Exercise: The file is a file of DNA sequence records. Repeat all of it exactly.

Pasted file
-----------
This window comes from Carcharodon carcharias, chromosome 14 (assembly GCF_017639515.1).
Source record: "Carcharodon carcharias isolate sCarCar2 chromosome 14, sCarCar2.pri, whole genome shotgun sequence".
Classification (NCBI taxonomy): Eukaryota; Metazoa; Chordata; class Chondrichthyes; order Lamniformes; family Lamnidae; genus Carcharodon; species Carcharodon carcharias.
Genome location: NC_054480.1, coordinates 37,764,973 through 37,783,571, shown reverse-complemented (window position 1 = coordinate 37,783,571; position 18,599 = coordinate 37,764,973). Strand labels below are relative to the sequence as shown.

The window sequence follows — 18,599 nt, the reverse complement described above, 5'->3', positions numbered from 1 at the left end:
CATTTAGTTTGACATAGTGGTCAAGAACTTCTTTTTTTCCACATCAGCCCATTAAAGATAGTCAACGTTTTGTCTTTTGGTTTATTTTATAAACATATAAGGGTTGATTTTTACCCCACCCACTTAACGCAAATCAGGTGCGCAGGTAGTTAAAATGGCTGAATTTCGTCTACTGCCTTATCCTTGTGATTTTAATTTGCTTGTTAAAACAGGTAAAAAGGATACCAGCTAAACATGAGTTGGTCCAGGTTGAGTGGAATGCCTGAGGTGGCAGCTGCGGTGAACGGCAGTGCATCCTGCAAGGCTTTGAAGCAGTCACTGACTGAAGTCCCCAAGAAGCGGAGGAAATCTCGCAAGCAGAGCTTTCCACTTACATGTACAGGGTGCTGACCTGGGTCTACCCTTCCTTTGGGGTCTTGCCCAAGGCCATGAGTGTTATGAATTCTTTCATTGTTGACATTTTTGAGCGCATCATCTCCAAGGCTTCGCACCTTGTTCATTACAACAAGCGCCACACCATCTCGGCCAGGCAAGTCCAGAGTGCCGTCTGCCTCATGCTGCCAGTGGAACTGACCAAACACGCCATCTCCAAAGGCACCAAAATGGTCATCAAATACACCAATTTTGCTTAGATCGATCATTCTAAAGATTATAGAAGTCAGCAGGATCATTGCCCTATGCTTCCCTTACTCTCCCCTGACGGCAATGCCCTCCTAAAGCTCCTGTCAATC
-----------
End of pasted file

This window comes from Carcharodon carcharias, chromosome 14 (assembly GCF_017639515.1).
Source record: "Carcharodon carcharias isolate sCarCar2 chromosome 14, sCarCar2.pri, whole genome shotgun sequence".
Classification (NCBI taxonomy): Eukaryota; Metazoa; Chordata; class Chondrichthyes; order Lamniformes; family Lamnidae; genus Carcharodon; species Carcharodon carcharias.
Genome location: NC_054480.1, coordinates 37,764,973 through 37,783,571, shown reverse-complemented (window position 1 = coordinate 37,783,571; position 18,599 = coordinate 37,764,973). Strand labels below are relative to the sequence as shown.

The window sequence follows — 18,599 nt, the reverse complement described above, 5'->3', positions numbered from 1 at the left end:
CATTTAGTTTGACATAGTGGTCAAGAACTTCTTTTTTTCCACATCAGCCCATTAAAGATAGTCAACGTTTTGTCTTTTGGTTTATTTTATAAACATATAAGGGTTGATTTTTACCCCACCCACTTAACGCAAATCAGGTGCGCAGGTAGTTAAAATGGCTGAATTTCGTCTACTGCCTTATCCTTGTGATTTTAATTTGCTTGTTAAAACAGGTAAAAAGGATACCAGCTAAACATGAGTTGGTCCAGGTTGAGTGGAATGCCTGAGGTGGCAGCTGCGGTGAACGGCAGTGCATCCTGCAAGGCTTTGAAGCAGTCACTGACTGAAGTCCCCAAGAAGCGGAGGAAATCTCGCAAGCAGAGCTTTCCACTTACATGTACAGGGTGCTGACCTGGGTCTACCCTTCCTTTGGGGTCTTGCCCAAGGCCATGAGTGTTATGAATTCTTTCATTGTTGACATTTTTGAGCGCATCATCTCCAAGGCTTCGCACCTTGTTCATTACAACAAGCGCCACACCATCTCGGCCAGGCAAGTCCAGAGTGCCGTCTGCCTCATGCTGCCAGTGGAACTGACCAAACACGCCATCTCCAAAGGCACCAAAATGGTCATCAAATACACCAATTTTGCTTAGATCGATCATTCTAAAGATTATAGAAGTCAGCAGGATCATTGCCCTATGCTTCCCTTACTCTCCCCTGACGGCAATGCCCTCCTAAAGCTCCTGTCAATC